To aid in the decarbonization of heavy industries, Australian researchers have created a sophisticated and super-efficient new method of absorbing carbon dioxide and converting it to solid carbon.
Researchers at RMIT University in Melbourne, Australia, developed a carbon dioxide utilization system that can be seamlessly integrated into existing industrial processes.
Decarbonization is a huge technical problem for heavy industries like cement and steel, which are not only energy-intensive but also emit CO2 directly throughout the manufacturing process.
The new technology provides a way to transform carbon dioxide as it is produced and permanently freeze it in a solid-state, preventing CO2 from entering the environment.
The findings were reported in Energy & Environmental Science. Associate Professor Torben Daeneke, a co-lead researcher, said the research built on an earlier experimental approach that employed liquid metals as a catalyst.
“Our new method still harnesses the power of liquid metals but the design has been modified for smoother integration into standard industrial processes,” Daeneke said.
“As well as being simpler to scale up, the new tech is radically more efficient and can break down CO2 to carbon in an instant. We hope this could be a significant new tool in the push towards decarbonization, to help industries and governments deliver on their climate commitments and bring us radically closer to net zero.”
The technique has a provisional patent application filed for it, and researchers recently struck a $AUD2.6 million deal with ABR, an Australian environmental technology business that is commercializing innovations to decarbonize the cement and steel industries.
Dr. Ken Chiang, a co-lead researcher, said the team was eager to hear from other businesses in order to better understand the problems of decarbonizing difficult-to-decarbonize industries and explore new uses for the technology.
As well as being simpler to scale up, the new tech is radically more efficient and can break down CO2 to carbon in an instant. We hope this could be a significant new tool in the push towards decarbonization, to help industries and governments deliver on their climate commitments and bring us radically closer to net zero.Torben Daeneke
“To accelerate the sustainable industrial revolution and the zero-carbon economy, we need smart technical solutions and effective research-industry collaborations,” Chiang said.
According to the International Energy Agency, the steel and cement industries are responsible for roughly 7% of total global CO2 emissions, and both sectors are likely to rise in the future decades as demand is fueled by population expansion and urbanisation.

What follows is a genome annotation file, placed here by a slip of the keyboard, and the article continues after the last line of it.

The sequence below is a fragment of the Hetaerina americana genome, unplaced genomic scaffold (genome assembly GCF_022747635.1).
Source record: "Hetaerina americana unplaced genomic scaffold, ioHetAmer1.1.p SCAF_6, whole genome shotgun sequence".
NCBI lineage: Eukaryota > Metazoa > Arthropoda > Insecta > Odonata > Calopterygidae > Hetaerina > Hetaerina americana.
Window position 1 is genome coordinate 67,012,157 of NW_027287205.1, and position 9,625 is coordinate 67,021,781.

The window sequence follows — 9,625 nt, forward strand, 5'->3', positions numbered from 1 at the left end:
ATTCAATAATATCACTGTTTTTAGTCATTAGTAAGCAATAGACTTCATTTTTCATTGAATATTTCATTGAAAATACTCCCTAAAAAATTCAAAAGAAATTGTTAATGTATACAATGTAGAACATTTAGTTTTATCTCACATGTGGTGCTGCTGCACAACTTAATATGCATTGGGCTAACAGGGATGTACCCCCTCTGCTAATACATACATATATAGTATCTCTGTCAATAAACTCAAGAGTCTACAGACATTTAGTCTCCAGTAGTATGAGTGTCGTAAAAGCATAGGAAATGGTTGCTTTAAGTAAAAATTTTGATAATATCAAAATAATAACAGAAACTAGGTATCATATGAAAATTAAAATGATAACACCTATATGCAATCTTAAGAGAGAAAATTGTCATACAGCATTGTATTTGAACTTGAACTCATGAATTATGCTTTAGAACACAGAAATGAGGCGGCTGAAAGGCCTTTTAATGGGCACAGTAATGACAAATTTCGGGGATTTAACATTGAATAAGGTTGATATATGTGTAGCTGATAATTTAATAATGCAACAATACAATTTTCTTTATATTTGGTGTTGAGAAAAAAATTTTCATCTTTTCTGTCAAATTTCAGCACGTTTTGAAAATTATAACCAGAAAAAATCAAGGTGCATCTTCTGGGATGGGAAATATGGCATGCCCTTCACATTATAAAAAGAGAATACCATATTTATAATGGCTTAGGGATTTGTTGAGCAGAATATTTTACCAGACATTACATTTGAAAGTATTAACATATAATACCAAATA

CCS technologies have generally focused on compressing the gas into a liquid and injecting it underground, but this poses considerable engineering hurdles as well as environmental considerations. CCS has also been chastised for being too costly and energy-intensive to be widely adopted.
The novel strategy, according to Daeneke, an Australian Research Council DECRA Fellow, provides a sustainable option with the goal of preventing CO2 emissions while also giving value-added carbon reutilisation.
“Turning CO2 into a solid avoids potential issues of leakage and locks it away securely and indefinitely,” he said.
“And because our process does not use very high temperatures, it would be feasible to power the reaction with renewable energy.”
The Australian government has designated carbon capture and storage (CCS) as a high-priority technology for investment in its net-zero strategy, launching a $1 billion fund to explore innovative low-emission technologies.
How the tech works
In developing the novel CCS technology, the RMIT team used thermal chemistry processes commonly used by industry, according to main author and PhD researcher Karma Zuraiqi. The liquid metal is heated to roughly 100-120C in the “bubble column” process.
Carbon dioxide is pumped into the liquid metal, causing gas bubbles to rise up like champagne bubbles.
The gas molecule splits up into flakes of solid carbon as the bubbles flow through the liquid metal, and the reaction takes only a fraction of a second.
“It’s the extraordinary speed of the chemical reaction we have achieved that makes our technology commercially viable, where so many alternative approaches have struggled,” Chiang said.
In partnership with industry partner ABR, the next step in the research is to scale up the proof-of-concept to a modularized prototype the size of a shipping container.
The RMIT technique, according to ABR Project Director David Ngo, transforms a waste product into a key constituent in the future generation of cement blends.
“Climate change will not be solved by one single solution, however, the collaboration between ABR and RMIT will yield an efficient and effective technology for our net-zero goals,” Ngo said.
The team is also looking into other uses for the transformed carbon, such as in construction materials.
“Ideally the carbon we make could be turned into a value-added product, contributing to the circular economy and enabling the CCS technology to pay for itself over time,” Daeneke said.
The research involved a multi-disciplinary collaboration across engineering and science, with RMIT co-authors Jonathan Clarke-Hannaford, Billy James Murdoch, Associate Professor Kalpit Shah and Professor Michelle Spencer.